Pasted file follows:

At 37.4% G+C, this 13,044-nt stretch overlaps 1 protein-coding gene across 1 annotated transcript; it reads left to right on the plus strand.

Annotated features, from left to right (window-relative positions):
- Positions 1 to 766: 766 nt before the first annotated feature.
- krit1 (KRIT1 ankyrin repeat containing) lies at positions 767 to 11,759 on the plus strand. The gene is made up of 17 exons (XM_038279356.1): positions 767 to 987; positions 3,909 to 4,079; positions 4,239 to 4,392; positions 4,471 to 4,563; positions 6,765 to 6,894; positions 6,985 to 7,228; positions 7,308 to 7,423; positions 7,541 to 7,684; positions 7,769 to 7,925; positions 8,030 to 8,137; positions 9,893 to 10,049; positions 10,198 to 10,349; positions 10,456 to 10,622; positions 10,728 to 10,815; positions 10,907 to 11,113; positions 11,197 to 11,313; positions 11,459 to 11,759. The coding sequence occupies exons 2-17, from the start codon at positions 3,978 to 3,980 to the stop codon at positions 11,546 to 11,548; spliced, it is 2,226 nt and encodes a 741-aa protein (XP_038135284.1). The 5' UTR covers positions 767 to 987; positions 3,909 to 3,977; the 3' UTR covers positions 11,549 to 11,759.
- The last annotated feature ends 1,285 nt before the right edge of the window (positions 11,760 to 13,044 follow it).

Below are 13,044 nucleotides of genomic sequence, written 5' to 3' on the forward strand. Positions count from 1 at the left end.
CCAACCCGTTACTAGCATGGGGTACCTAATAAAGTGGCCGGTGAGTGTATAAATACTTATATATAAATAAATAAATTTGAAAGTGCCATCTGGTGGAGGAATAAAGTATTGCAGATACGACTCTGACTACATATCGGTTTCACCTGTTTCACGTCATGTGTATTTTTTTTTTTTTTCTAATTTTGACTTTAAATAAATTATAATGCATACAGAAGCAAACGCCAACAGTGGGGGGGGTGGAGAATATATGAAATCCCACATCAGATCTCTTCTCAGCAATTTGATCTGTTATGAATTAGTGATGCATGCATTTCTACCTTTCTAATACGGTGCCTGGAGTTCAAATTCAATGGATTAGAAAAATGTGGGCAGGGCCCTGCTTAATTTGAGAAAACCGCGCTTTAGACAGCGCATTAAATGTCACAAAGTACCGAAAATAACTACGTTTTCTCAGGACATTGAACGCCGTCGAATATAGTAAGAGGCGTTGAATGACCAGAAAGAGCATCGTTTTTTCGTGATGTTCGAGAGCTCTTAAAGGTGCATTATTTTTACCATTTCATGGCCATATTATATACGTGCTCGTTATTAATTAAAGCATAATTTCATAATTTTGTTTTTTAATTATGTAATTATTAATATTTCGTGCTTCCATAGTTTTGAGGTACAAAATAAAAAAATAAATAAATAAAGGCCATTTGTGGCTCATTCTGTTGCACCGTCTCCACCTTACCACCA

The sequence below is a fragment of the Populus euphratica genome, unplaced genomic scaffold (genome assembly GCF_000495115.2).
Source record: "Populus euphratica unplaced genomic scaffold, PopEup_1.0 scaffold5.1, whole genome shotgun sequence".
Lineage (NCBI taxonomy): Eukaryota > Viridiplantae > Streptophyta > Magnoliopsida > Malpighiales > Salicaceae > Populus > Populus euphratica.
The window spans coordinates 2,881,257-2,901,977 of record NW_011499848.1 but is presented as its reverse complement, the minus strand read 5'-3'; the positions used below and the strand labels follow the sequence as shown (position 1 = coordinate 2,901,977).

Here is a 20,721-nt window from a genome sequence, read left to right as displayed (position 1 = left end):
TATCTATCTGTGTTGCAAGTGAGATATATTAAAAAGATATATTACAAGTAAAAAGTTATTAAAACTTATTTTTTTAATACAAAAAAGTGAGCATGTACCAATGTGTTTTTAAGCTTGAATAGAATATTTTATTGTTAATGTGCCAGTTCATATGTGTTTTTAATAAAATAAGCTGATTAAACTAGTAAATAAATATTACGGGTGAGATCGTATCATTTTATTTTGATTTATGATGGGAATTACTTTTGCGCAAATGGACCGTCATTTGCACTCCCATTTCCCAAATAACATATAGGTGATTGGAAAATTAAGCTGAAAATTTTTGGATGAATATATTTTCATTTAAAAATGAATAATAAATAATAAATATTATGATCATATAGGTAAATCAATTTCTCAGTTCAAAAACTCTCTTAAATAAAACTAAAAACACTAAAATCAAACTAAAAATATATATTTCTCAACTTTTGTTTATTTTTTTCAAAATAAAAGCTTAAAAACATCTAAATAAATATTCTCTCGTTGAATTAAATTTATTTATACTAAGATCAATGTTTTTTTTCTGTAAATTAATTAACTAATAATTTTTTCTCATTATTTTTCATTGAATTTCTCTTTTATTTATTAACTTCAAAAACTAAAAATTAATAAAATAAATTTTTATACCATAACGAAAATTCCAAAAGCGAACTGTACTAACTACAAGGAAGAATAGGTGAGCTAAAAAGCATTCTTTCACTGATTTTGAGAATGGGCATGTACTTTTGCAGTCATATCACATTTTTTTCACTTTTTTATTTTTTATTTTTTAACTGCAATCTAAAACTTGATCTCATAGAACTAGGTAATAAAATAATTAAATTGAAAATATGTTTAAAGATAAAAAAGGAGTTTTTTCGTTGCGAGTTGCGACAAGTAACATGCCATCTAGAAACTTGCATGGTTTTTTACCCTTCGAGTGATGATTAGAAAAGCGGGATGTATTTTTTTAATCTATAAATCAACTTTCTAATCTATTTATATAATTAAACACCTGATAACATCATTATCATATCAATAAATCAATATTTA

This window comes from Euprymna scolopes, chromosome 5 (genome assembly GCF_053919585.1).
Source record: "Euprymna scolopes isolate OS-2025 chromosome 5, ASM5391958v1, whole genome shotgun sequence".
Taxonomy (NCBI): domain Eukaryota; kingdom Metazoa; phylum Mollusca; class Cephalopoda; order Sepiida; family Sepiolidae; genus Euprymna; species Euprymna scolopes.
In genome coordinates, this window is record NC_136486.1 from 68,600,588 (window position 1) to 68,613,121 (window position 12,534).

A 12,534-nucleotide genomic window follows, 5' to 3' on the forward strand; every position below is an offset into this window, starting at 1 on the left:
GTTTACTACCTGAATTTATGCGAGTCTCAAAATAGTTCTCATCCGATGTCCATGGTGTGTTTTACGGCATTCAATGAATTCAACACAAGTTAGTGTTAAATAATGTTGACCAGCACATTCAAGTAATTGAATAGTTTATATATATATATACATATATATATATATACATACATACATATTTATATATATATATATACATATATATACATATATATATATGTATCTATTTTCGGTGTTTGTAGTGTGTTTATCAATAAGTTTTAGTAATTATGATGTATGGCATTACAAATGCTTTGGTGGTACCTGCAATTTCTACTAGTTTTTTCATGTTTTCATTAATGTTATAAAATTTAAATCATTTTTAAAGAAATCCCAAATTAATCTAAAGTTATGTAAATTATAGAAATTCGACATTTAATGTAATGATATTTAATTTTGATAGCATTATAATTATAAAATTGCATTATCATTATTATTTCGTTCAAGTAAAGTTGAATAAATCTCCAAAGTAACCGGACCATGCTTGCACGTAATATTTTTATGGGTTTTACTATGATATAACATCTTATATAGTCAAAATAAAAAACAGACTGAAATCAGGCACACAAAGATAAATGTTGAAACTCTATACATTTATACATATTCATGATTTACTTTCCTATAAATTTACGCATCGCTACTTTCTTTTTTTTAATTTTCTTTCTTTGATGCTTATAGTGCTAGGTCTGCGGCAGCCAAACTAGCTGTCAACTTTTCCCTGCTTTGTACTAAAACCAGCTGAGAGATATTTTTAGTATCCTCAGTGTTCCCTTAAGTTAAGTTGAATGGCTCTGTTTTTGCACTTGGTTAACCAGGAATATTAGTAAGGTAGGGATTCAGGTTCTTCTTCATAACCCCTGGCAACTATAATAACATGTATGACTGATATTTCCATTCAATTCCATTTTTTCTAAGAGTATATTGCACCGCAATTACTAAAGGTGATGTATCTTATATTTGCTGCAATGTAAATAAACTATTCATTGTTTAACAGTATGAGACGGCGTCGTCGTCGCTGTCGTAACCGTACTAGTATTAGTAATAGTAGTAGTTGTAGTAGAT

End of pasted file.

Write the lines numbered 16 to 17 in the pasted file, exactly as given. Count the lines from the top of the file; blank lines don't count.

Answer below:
Taxonomy (NCBI): domain Eukaryota; kingdom Metazoa; phylum Mollusca; class Cephalopoda; order Sepiida; family Sepiolidae; genus Euprymna; species Euprymna scolopes.
In genome coordinates, this window is record NC_136486.1 from 68,600,588 (window position 1) to 68,613,121 (window position 12,534).